"This was an investigation that from its first moments, indeed from its very first moments, went awry and never, in any real sense, recovered its equilibrium," the Report states.

Three of the twenty-two chapters of the heavily redacted Report, including the newly released Executive Summary in Chapter 1, may be found here:


Wen Ho Lee's memoir "My Country Versus Me" (with Helen Zia) has now passed through government classification review and will be published next month. Also due next month is "A Convenient Spy: Wen Ho Lee and the Politics of Nuclear Espionage" by Dan Stober and Ian Hoffman, who produced much of the best reporting on this riveting case for the San Jose Mercury News (Stober) and the Albuquerque Journal (Hoffman).

(Secrecy News 14 Dec01)

National Security Archives -- SPECIAL OPERATIONS FORCES -- The National Security Archive on 21 December posted on its website a selection of documents describing the history, structure, and experiences of U.S. special operations forces. These materials will provide readers with some useful context for understanding the organization, missions and capabilities of those forces currently on the ground in Afghanistan.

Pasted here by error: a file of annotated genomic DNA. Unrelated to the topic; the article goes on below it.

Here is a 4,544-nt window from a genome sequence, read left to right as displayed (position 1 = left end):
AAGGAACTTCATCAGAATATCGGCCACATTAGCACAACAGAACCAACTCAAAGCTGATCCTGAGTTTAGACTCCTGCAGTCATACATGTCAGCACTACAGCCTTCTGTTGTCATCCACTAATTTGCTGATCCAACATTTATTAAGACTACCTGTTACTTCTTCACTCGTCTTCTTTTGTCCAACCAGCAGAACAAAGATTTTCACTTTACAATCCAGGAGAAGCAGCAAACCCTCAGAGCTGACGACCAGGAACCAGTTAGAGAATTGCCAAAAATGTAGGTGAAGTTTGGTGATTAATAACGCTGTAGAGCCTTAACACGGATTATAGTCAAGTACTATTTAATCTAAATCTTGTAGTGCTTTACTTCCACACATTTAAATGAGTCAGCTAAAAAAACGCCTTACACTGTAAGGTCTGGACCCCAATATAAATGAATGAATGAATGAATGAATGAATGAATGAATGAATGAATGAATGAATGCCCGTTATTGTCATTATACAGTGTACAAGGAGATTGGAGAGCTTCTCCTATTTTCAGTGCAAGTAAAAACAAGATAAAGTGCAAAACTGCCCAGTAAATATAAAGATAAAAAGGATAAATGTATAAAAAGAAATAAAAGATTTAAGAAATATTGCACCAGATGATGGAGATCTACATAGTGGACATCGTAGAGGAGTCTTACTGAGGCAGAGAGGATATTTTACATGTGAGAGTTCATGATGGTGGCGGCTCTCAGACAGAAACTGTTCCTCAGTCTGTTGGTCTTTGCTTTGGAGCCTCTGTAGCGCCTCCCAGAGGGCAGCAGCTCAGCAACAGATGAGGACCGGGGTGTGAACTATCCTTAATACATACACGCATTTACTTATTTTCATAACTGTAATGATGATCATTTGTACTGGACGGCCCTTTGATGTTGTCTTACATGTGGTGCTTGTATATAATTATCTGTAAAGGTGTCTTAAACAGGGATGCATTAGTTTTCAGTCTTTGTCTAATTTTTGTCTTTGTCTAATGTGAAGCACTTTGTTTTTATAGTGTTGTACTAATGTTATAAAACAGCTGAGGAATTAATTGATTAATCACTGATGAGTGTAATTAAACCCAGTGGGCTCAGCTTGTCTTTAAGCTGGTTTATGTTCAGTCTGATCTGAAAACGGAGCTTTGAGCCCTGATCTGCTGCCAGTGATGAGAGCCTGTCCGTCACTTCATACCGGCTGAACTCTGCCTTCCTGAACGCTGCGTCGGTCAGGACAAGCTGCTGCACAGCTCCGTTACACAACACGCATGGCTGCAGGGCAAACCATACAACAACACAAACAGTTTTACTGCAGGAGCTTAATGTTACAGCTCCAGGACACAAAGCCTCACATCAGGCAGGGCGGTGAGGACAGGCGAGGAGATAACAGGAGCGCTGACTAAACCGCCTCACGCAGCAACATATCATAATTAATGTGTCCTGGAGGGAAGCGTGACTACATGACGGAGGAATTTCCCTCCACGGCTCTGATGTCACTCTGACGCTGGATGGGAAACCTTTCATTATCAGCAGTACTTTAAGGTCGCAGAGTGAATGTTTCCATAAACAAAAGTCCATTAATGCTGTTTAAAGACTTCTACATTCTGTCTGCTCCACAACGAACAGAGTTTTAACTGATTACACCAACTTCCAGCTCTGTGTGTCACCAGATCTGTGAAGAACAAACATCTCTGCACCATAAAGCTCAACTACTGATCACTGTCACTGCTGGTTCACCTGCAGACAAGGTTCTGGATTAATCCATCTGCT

Among the materials now on the Archive website are posture statements, annual histories, and critiques of past operations including the 1980 Iran hostage attempt and the 1993 Army Ranger firefight in Somalia, all of which have circumstances in common with those being faced today. The September 11th Sourcebooks , Volume VI: The Hunt for Bin Laden: Background on the Use of Special Operations Forces in U.S. Strategy . The documents are available at the following URL:


(NS Archive 7 Dec01) (T. Hart)The September 11th Sourcebooks* , Volume

VI: The Hunt for Bin Laden: Background on the Use of Special Operations Forces in U.S. Strategy

CD-ROM ON COUNTER-TERRORISM RESOURCES -- The CD-ROM contains 172 books, reports, photos and documents totaling 19,631 pages or about 300 MB of data. It is targeted toward law enforcement, emergency management, corporate security and other officials but will be of interest to anyone who needs or wants a comprehensive overview of available Counter Terrorism information. Each PDF file on the CD-ROM is a complete book or report that can be searched, read, or printed using the included Adobe Acrobat reader software. A hotlink table of contents is provided. ISBN 0-9653174-9-8, Copyright 2002 DVA, LLC. CALL David Vine 800-987-8743 or mail check or purchase order to David Vine Associates, LLC at 963 Dougherty Road, Aiken, SC 29803.